• DHS to work with food testing laboratories to provide a network to exchange test data among labs
  • Case-level identification of all products leaving a manufacturer
  • The DHS Secretary to have, within nine months of enactment, provided completed pilots on a traceability system for at least three commodities that have been involved in a high-profile recall. 

The principal irony between the HR2749 legislative journey and the path NAIS has trod is that HR2749 goes much further in terms of government intervention than either NAIS or the preexisting Bio-Terrorism Record-Keeping Act of 2002 has gone in terms of the requirements for the food industry. HR2749, though, appears to have broad support while NAIS doesn't. HR2749 has now gone to the Senate where it has been read twice and assigned to the Committee on Health, Education, Labor and Pensions. By Thanksgiving 2009, we should know which way the political winds will blow and whether the substantial change embodied in HR2749 will become the law of the land.

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About The Author

William R. Pape and Richard Ross’s default image

William R. Pape and Richard Ross

William R. Pape is the founder, executive vice president and corporate secretary of TraceGains. From 1982 to 1998 Pape was a VeriFone co-founder, senior manager, and corporate officer until VeriFone was sold to Hewlett Packard. VeriFone pioneered the electronic acquisition and transfer of credit card information and, at the time of the H-P acquisition, handled over 65% of the world’s daily credit card traffic. Pape was one of the first five VeriFone employees, and during his VeriFone tenure, Pape had responsibility for company operations including the technical development groups, the product marketing groups, and the information, system and controls groups. During this same period, Pape had an active public speaking schedule on the virtual corporation, a concept VeriFone pioneered. Pape authored the quarterly Virtual Manager column for Inc Technology magazine for five years, served on the board of another NASDAQ NMS company, and was a lecturer at the National Defense University at Ft. McNair Virginia.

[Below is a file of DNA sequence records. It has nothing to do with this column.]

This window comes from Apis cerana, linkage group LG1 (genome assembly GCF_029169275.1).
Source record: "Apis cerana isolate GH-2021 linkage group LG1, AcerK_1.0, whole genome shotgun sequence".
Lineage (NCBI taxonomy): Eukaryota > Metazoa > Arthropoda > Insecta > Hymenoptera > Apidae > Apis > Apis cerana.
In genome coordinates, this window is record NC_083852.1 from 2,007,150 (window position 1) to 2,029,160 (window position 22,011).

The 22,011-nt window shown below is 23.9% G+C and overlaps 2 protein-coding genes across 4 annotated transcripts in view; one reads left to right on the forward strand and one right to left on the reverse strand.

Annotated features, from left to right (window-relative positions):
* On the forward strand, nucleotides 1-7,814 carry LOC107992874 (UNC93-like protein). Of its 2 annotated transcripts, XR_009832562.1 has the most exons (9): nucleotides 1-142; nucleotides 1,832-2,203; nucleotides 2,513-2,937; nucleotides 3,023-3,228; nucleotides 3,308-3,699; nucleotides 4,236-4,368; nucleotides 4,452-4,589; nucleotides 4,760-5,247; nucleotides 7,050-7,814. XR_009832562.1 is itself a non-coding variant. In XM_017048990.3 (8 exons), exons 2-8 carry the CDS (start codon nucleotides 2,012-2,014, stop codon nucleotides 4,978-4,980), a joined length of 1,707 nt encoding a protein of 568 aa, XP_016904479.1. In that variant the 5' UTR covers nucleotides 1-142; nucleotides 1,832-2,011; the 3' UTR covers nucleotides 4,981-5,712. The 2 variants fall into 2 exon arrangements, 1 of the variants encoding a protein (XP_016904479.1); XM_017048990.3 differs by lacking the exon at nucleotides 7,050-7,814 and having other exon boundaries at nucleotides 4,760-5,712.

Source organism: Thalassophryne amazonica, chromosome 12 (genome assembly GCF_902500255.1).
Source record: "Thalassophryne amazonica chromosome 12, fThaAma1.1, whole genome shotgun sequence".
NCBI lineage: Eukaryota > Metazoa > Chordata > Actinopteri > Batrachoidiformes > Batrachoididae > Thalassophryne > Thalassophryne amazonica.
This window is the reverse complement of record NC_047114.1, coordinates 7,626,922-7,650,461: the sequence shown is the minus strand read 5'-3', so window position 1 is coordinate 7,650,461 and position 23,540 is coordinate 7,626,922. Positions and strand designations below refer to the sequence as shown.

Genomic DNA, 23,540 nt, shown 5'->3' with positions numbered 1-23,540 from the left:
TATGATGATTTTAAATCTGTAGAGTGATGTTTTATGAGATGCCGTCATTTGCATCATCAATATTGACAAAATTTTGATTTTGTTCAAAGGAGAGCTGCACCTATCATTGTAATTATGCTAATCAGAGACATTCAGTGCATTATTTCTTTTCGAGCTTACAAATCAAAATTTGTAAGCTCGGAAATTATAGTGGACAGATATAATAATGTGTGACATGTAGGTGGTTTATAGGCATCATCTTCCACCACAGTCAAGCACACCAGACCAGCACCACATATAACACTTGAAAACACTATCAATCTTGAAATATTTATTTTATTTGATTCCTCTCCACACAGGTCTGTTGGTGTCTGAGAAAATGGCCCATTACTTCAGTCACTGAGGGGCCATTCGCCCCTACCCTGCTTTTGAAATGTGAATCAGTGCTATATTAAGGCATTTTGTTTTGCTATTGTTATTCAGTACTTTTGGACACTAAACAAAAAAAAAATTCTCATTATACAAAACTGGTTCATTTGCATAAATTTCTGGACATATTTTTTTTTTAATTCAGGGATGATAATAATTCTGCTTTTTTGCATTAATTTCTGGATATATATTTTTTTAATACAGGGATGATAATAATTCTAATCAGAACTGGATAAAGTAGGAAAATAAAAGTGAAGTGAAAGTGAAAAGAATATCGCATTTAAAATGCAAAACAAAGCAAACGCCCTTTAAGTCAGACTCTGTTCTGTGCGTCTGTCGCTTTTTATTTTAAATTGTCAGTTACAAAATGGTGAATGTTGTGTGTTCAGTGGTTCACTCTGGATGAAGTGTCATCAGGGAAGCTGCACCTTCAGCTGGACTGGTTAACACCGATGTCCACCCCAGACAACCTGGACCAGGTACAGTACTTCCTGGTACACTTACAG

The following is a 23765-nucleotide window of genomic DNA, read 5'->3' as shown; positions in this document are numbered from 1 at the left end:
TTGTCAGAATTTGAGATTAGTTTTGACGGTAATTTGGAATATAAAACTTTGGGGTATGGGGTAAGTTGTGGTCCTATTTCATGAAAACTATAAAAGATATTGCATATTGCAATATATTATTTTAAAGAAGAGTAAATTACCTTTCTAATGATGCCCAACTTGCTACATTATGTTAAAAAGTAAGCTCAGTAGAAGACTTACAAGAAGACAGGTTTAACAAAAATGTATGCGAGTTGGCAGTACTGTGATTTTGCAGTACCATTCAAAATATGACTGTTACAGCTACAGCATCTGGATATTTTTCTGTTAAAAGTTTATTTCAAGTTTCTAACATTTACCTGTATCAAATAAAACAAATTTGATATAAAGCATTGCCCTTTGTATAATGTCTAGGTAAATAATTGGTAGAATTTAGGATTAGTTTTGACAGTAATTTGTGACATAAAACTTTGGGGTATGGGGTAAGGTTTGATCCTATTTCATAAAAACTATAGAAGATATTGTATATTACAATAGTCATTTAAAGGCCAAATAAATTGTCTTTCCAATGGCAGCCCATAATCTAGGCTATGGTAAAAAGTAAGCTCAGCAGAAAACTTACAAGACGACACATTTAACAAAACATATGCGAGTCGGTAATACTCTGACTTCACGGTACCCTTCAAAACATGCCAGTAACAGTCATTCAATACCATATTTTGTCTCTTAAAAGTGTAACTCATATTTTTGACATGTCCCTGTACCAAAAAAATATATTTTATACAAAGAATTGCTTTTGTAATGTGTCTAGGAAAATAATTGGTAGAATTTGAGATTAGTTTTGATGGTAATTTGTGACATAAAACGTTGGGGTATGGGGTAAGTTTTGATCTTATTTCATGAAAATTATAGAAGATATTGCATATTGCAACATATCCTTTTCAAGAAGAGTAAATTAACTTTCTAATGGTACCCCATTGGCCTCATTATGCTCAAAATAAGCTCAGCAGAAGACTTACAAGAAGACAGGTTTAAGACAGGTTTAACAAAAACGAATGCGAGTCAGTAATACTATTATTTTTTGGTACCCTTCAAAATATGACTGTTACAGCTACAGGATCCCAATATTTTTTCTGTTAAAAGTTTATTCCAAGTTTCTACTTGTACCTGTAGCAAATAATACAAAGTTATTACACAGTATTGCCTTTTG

Prior to VeriFone, Pape was a General Partner in Innovative Software Applications of Menlo Park, California where he co-designed Spellguard, the first commercial spelling checker for personal computers whose spell-check engine was licensed to other word processors world-wide and which received the first Software Product of the Year award in 1981 by InfoWorld magazine. ISA was ultimately sold to Computer Associates. During the 1970’s Pape worked for the United Nations in Southeast Asia responsible for development projects in over thirty Asian countries, and was an Assistant Professor of Decision Sciences at the University of Hawaii School of Business. Pape holds degrees from Stanford University and the University of Hawaii.

Richard Ross is director of industry relations for TraceGains Inc. Ross designed and owns PathTracer, a software-as-a-service food traceability program. PathTracers design is derived from Ross’s thirty-some years of management experience in the food industry. He has managed six different food businesses for Archer Daniels Midland that includes flour and corn milling, packaging, custom mixing and Martha Gooch pasta. As a vice president and general manager for ConAgra, Richard was responsible for the Specialty Grains division that included eight food manufacturing facilities (three international) associated with corn and oat milling, wheat germ oil extraction, oat milk production and a special barley product for diabetics and weight control.